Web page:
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David Baxter

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No Pain, No Gain: Psychotherapy and Mental Health Recovery Take Time
By Jeremy Frank, Ph.D., CAC, GoodTherapy.org
February 2nd, 2012

Quick, would you prefer $100 million right now, or a penny that that doubles every day for a year? Next question: Would you like to be cured of your depression, relationship problems, eating disorder, or addiction immediately, or would you like to work on it?

On first glance, the answer to both questions seems obvious. I?ll take the $100 million and I want to be cured of my mental illness, marital discord, and alcohol abuse, thank you.

Now do the math. If you take a penny and double it every day you?ll have $5 million in the first month. You?ll have $1 billion before the end of the second month, you?ll be the richest person in the world with $1 trillion before the third month, and shortly after that you would have more money than has existed in print in the whole entire world, ever. You could cure world hunger and economic strife and probably put an end to all war and human suffering within one year?s time.

How?s that for return on investment? Your recovery and mental health and wellness are no different. What you put into it is what you get out of it. Anything good is worth working for. It?s addictive behavior to expect to be cured right away. Too many patients and clients want to feel better immediately. Even their families complain, ?Aren?t you feeling better yet?? ?When will you stop feeling depressed? It?s been a year, shouldn?t you be over it now?? ?Can?t you at least have just one drink like a normal person??

Have you ever been frustrated by someone saying to you, ?No pain no gain?? Worse, you found it so annoying because deep down you think it might be true. This is a good analogy for psychotherapy and recovery. When you go to therapy and do the work of recovery and getting well, it can be tiresome, hard, and uncomfortable. It isn?t easy trusting a therapist, depending on them, letting them get to know you, and talking about deeper thoughts and feelings. Working out, exercise, and going to the gym are hard and uncomfortable. When you are lifting weights, it is commonly believed that you are actually ripping your muscles. Working out this way can cause ?microtrauma,? which appears to involve the micro-tearing of muscle fibers and connective tissue, including the sheath around your muscles. Muscle hypertrophy actually increases the size of muscle cells, and muscle hyperplasia refers to the process of the forming of new muscle cells. This working stress on your muscles followed by a rest and repair process is good for you if you if you want to get big and strong.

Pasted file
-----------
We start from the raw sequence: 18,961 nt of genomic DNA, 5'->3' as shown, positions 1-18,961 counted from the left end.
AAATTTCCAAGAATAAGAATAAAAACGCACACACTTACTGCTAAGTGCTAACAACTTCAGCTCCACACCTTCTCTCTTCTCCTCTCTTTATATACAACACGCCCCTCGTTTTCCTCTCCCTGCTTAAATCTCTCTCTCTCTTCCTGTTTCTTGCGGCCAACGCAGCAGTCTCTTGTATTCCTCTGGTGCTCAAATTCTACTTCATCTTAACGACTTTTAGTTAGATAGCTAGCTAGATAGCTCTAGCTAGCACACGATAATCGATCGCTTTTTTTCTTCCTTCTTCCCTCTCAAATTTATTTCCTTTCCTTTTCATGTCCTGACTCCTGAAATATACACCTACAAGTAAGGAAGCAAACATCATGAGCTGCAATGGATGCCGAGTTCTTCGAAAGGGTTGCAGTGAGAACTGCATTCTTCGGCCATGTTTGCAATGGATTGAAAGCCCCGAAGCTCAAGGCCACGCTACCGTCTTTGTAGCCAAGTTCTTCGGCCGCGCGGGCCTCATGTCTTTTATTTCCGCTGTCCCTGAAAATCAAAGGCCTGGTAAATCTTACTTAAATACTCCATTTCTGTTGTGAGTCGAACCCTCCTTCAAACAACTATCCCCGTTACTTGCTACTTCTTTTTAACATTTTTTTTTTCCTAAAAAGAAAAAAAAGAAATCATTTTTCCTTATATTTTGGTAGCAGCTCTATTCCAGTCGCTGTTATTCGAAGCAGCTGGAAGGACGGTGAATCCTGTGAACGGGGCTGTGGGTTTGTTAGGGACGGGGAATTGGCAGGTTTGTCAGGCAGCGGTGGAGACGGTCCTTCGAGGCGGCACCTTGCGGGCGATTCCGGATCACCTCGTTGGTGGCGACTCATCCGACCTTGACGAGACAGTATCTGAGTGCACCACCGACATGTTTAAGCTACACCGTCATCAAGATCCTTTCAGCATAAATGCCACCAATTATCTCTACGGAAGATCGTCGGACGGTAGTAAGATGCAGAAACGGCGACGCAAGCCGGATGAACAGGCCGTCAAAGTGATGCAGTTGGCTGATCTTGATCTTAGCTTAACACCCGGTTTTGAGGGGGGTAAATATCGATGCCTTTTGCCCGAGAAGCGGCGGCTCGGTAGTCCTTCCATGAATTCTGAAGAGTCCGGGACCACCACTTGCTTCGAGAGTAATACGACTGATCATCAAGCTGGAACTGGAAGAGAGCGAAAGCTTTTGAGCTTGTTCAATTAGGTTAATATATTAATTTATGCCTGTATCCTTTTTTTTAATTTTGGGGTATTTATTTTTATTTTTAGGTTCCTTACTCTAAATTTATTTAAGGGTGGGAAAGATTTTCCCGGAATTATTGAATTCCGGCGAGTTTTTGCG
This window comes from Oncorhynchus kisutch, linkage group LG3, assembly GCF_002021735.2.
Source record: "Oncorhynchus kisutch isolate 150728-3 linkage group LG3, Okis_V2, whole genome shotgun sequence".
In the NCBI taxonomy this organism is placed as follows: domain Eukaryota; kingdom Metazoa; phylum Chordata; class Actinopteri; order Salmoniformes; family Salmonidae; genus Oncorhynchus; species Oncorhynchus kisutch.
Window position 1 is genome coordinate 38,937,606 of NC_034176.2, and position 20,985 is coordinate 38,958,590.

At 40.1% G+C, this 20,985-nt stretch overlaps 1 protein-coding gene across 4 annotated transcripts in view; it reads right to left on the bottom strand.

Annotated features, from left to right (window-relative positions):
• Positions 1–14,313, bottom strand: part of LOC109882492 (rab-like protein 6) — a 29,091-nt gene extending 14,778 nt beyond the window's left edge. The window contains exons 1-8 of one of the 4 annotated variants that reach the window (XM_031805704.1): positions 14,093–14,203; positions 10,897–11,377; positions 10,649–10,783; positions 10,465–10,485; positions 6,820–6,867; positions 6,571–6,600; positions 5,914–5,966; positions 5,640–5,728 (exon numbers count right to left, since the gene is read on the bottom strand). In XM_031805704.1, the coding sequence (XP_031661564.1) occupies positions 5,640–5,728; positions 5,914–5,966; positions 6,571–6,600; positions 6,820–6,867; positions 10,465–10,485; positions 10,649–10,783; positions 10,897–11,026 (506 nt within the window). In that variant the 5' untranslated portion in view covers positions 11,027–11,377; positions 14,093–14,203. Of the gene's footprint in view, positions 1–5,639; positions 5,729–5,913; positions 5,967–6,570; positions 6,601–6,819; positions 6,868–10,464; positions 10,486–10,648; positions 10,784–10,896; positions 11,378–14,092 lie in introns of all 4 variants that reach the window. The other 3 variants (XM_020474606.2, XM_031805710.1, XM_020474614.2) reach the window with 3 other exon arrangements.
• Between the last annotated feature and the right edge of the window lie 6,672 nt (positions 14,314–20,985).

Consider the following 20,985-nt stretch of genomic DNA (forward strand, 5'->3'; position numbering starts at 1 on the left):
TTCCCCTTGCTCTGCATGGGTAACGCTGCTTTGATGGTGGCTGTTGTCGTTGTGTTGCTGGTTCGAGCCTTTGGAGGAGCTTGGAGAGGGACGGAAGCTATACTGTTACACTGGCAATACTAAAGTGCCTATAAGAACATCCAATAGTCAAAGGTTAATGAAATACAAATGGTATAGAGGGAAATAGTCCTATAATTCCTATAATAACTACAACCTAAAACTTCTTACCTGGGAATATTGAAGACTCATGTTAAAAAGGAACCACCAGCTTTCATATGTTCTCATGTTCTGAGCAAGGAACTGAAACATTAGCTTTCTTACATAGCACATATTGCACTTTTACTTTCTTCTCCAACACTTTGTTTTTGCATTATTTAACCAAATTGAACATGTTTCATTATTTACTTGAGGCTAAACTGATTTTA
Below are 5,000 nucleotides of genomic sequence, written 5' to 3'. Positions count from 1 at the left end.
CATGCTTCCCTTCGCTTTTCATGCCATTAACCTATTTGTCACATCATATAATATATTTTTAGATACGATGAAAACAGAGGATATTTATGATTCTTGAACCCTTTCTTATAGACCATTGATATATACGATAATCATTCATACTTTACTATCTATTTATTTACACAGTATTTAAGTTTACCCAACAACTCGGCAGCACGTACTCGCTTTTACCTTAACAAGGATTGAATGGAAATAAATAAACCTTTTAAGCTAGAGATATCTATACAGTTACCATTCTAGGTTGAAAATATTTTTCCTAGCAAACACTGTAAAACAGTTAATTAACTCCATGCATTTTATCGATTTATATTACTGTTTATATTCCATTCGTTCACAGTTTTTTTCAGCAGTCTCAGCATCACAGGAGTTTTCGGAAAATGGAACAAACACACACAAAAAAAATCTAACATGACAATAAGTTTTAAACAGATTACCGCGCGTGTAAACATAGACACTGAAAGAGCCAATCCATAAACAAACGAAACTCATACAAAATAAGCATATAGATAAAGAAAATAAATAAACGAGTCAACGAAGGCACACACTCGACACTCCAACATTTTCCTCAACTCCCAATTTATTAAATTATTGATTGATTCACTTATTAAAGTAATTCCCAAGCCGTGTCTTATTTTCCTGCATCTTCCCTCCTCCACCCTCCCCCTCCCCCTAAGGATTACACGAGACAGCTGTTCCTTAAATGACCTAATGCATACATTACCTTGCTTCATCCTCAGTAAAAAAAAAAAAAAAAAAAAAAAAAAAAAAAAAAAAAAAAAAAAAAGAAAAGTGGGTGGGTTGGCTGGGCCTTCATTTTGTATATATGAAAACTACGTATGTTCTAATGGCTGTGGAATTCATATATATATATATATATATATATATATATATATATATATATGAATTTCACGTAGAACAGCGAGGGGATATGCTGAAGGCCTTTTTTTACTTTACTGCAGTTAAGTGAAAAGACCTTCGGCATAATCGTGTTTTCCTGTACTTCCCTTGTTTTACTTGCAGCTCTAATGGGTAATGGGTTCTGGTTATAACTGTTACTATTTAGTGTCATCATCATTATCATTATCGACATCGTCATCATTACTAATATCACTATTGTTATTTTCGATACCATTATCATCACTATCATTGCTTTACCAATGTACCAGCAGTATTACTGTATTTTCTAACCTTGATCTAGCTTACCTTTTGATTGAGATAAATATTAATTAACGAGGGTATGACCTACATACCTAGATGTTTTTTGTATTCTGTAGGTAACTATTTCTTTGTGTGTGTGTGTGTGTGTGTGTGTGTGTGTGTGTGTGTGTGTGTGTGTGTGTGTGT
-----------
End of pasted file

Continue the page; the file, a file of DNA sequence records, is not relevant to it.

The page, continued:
Work, school, relationships, and therapy are like this, too. Working hard or studying for an exam is tiresome. Reading a textbook for 3 hours at a desk results in eye strain, boredom, or neck and back pain, but we do it because it can make us smarter, more knowledgeable, or an expert in our field. Telling a good friend or partner that we are angry with them or that they hurt our feelings can be a particularly hard conversation to have, yet we forge ahead in the hope that we might feel closer, more connected and understood.

Psychotherapy and mental health recovery are hard work, too, and it can certainly be uncomfortable at times. There is an old adage in Alcoholics Anonymous that says, ?You just have to get comfortable with being uncomfortable.? It is when we believe that our discomfort states are abnormal that we are at risk of missing an opportunity for growth. Addicts and alcoholics are masters at denial and will do anything to avoid uncomfortable feeling states. If we are uncomfortable, we probably are feeling that way because our bodies or our hearts are telling us something about what we might need or want. It is only when we can listen to what our body or heart is saying that we can learn from what we are feeling. Many believe what Sigmund Freud proclaimed, that the goal of psychotherapy is to make that which is unconscious conscious. This is the work of psychotherapy, and it must be done in a social context with a therapist or a group, with family members perhaps, and with people who are truly important in our lives.

Working on ourselves is hard work, but the good news is we can do a little bit each day; it doesn?t have to be done all at once. A small, consistent daily investment in self-growth will pay off big over time. So next time, when someone asks you if you want the $100 million or if you want to be cured right away, just smile and tell them no thank you, you?ll take a pass. You?d rather do it the hard way, taking your time, just a little bit every day.
 

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